Final keynote was by John Ingram. This was nothing more than a sales pitch for Ingram Digital and I said as much in my conference survey. ;-)

First full session was on Next Generation Web Publishing. Speaker was Jason Hunter, Chief Technologist at Mark Logic, developers of an XML server. He gave an interesting review of the 10 key trends he feels are underlying much of the interest in Web 2.0 technologies:

1)  Customers want answers, not links
2)  Publishers need to make their content "sweat"
3)  Content needs to be contextual
4)  Google, Google, Google
5)  User participation in content creation and delivery
6)  Promise/potential for personalized access to content
7)  Promise/potential for leveraging structured content
8)  Need to enrich existing content (add structure)
9)  Content analytics
10) Need for agility

More on these after I get the session slides...

(Fellow Wiley attendee) Debra Hunter asked a great question at the end of this session; essentially, what kind of content developers stand to make the most money by embracing XML? The short answer--those with the most specialized content serving specialized customers who have complex content access requirements. The speaker was put on the spot by this because O'Reilly has clearly embraced it and is rolling out a ton of unique content delivery options, but the speaker seemed to feel that the real winners would be publishers who had truly unique, authoritative content serving an audience who couldn't or wouldn't rely on simple Google searches for information, but who needed quick access to critical information--pathologists, for example, who would be willing to pay good money for a digitized diagnostic tool. The unspoken contrast to this would be O'Reilly, who certainly possesses authoritative content, but has to compete with all the information readily available on the web that might be deemed "good enough" by an individual, one who would take "good enough" for free before paying for authoritative.

Last session was by Derek Powazek about community-oriented web sites--Flickr, etc. Interesting but not particularly noteworthy. The session I was planning on attending--How is Reading Evolving?--was canceled, so I went to this one instead.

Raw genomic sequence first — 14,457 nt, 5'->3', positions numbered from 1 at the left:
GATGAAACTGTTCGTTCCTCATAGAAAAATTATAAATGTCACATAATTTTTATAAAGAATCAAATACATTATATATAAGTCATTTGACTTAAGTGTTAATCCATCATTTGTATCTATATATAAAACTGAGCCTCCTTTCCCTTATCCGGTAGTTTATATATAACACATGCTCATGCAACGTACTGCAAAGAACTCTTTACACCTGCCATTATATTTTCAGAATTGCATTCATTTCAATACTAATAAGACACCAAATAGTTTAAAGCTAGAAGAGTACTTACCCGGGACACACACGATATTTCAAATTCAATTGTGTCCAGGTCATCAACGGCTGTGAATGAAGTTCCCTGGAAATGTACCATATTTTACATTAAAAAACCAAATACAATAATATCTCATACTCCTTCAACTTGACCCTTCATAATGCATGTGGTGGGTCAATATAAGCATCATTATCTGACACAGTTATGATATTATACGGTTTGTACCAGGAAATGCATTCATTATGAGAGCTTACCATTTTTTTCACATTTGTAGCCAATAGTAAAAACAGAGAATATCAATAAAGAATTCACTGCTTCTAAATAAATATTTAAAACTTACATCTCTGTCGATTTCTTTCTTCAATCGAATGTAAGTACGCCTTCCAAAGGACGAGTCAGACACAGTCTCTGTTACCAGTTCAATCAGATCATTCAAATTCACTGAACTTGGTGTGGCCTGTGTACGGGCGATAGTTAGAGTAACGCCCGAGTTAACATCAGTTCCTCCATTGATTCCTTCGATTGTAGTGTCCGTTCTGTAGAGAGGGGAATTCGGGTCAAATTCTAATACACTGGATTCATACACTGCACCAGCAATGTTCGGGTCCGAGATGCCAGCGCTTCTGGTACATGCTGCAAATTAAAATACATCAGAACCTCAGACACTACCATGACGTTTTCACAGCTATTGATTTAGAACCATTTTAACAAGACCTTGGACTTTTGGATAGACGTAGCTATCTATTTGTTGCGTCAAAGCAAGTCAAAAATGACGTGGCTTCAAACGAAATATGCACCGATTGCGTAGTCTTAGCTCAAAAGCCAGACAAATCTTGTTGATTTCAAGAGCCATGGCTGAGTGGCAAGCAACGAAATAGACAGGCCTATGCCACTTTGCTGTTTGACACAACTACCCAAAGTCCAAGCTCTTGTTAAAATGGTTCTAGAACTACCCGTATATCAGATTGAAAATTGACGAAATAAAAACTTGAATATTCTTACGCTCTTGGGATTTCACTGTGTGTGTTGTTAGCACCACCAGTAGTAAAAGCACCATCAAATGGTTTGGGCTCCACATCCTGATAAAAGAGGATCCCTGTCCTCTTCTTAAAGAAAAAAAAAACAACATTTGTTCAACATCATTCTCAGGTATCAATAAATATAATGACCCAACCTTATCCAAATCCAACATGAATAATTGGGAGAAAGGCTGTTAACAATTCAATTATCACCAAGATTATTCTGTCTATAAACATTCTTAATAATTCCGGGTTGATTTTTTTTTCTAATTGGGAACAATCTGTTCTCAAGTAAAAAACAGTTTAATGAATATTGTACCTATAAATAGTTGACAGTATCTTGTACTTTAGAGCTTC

So there you have it...a peek inside the TOC conference from a publishing executive.  How about a big hand for our guest blogger, Neil Edde!  If you know Neil, help me nudge him into starting his own publishing blog.  He's a natural!

O'Reilly TOC Conference, Day One, by Neil Edde

Toc_2Sybex publisher Neil Edde is our "man on the scene" for O'Reilly's Tools of Change for Publishing conference.  He filed this report for the first day of keynotes/sessions:

Keynote #1: Retooling HarperCollins for the 21st Century. Brian Murray--Group President, HarperCollins.

I'm assuming the point of this one was "here's what a big dinosaur publishing company is doing in response to Web 2.0". Synopsis: HC was woefully behind the curve five years ago, then conducted some customer research that led them to conclude that they'd better get with the whole digital content program. But their goal was, and still is, to control the entirety of their "digital warehouse." The logic was, if publishers control their own physical inventory, why shouldn't they control their digital inventory. So they set out to create a digital parallel to their physical warehouse/archive. Seemed logical at first, but he failed to acknowledge that once a publisher ships books out of their warehouse, the retailers and other distributors assume "control" of the inventory. And he never really addressed the whole "multiple platform" issue that's posing many challenges in the digital realm. I can only assume that they're converting their content to XML or some other industry standard, but he never stated this explicitly. Struck me as more of a "rights" control than a "content" control approach. The speaker's tone was genial enough, but there was a clear anti-Google / anti-piracy undercurrent to the talk.

Keynote #2. FREE. The Economics of Abundance and the Price of Zero--Chris Anderson, Editor in Chief, Wired Magazine.